But sometimes even the baddest of bad boys needs a little redemption.


I read this book as a buddy read with  Cátia @The Girl Who Read Too, so go HERE to read her take on this book.

I’ll be honest here, we weren’t exactly excited to read this book, because neither me or Cátia liked Aimee and the Heartthrob, but we have the whole series, and we just wanted to advance a bit, so we went for it. Oh boy… yeah… NO. At this point I’m thinking that I just kind of want to give up on the whole thing, even though it’s an ARC and I should really read the whole 5 books, right?!

Either way, we read it. We didn’t like it.

The plot is simple enough and it could have worked if done differently. Ryder needs a tutor, his manager provides him with Mia, but he doesn’t want anyone to know that he’s failing high school, so they pretend to be in a relationship. The fake turns to real, until everything falls apart. Simple, right? I’ve read a lot of fake relationships stories, and even a few about boy bands and rock bands, and this story was definitly the most unbelievable of them all. In some ways it kind of reminded me of Online Girl, and I really didn’t like that book at all.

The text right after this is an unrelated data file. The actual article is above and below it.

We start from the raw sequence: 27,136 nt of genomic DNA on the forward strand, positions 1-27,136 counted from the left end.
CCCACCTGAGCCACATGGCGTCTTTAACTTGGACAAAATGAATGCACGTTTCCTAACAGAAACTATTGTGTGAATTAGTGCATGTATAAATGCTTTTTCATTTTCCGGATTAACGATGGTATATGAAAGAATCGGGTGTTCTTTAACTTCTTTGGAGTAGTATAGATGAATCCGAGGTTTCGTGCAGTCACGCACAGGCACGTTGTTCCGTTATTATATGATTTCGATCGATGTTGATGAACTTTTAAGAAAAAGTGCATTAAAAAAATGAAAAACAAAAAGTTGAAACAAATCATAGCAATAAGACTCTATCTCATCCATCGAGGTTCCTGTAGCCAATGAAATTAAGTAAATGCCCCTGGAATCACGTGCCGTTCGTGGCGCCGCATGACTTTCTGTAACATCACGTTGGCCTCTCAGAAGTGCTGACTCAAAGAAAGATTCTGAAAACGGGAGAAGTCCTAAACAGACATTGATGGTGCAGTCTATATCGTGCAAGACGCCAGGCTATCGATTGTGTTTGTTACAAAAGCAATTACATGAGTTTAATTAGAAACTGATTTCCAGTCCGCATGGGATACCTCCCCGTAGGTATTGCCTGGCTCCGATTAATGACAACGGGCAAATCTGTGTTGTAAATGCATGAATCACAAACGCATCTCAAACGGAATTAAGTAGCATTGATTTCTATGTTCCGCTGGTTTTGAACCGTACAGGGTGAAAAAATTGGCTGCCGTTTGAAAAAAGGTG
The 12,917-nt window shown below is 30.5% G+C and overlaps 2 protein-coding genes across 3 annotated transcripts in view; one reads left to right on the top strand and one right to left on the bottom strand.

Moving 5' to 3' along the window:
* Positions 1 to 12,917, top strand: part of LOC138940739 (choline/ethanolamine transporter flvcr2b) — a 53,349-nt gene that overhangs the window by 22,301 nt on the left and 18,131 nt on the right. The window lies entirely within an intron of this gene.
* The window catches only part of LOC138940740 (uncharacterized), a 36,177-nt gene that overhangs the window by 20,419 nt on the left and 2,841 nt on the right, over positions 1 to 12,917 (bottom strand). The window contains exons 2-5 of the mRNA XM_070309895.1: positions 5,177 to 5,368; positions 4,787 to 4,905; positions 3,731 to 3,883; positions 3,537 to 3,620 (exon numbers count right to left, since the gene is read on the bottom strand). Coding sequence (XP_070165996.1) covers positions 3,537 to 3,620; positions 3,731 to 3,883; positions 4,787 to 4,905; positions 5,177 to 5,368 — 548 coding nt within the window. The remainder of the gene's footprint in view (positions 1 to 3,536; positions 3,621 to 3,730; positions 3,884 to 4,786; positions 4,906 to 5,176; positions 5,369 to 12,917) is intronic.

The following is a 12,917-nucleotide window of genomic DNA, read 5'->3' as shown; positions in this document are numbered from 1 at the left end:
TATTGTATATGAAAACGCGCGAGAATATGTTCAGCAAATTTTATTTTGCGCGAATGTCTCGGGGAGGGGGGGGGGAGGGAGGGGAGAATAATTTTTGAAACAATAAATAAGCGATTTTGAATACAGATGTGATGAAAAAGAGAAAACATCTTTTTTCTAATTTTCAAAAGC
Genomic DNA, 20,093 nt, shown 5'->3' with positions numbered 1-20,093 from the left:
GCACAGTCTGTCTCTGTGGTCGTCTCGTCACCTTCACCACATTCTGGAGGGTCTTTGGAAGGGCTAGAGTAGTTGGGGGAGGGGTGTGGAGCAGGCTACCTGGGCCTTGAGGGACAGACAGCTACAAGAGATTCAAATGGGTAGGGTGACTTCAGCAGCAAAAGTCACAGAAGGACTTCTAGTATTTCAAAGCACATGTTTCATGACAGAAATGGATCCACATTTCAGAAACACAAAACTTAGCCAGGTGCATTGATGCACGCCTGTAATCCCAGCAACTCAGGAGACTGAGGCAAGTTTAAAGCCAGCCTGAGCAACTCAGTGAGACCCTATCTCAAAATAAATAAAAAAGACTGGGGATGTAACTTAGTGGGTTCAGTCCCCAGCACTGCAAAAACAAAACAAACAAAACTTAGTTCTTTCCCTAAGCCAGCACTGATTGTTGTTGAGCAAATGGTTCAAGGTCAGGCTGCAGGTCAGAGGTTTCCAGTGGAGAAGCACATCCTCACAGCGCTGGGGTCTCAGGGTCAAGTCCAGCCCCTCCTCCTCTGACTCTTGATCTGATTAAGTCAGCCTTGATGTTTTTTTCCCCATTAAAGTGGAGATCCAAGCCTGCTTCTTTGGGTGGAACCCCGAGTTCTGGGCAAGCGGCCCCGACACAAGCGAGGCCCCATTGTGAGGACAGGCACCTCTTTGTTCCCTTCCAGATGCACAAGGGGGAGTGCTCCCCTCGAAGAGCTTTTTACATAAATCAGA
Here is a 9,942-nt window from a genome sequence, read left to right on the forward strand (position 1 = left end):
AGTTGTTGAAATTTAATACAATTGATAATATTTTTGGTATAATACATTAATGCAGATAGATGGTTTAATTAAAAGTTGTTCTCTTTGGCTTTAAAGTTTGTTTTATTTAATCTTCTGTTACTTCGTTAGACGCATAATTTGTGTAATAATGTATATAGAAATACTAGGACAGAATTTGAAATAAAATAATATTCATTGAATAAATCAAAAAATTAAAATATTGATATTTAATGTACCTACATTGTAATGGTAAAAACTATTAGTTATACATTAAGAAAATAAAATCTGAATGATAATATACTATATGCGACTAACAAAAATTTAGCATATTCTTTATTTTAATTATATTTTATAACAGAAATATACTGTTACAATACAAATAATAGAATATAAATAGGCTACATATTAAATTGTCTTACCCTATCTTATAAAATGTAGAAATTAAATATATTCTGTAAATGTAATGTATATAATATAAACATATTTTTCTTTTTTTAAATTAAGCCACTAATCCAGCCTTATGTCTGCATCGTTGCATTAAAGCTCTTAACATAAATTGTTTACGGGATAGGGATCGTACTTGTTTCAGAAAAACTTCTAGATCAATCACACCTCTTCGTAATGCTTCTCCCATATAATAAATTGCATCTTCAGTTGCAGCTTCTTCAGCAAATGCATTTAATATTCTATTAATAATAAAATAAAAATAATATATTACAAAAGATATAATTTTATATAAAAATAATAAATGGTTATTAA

The writing felt very much like the first book – OK, but nothing special – and if I didn’t know any better, I would have thought that it was by the same author. But again, my issue was how young this book felt! The two main characters are supposed to be 17 and 16 years old, but their thoughts and actions were younger, while trying to look older.

I didn’t like Ryder. I understood that he had a sort of tragic past, but that didn’t excuse his douchiness. And while he does have his good moments, it bothers me a lot the way he talks about the guys of the band, even when he’s “better”, he’s still never nice or just okay to them.

Then we have Mia, and the nicest thing I have to say about Mia is the fact that I really like that the author included diversity and Mia is also from Mexican descent. Mia has spent all her life doing what her parents wanted, and I was kind of glad she had some spunk when dealing with Ryder, but even that was a bit inconsistent. But I didn’t exactly hate her or anything, she was just very “meh”, but then after a few decisions made by HER she has a huge regression, and it didn’t make any sense to me.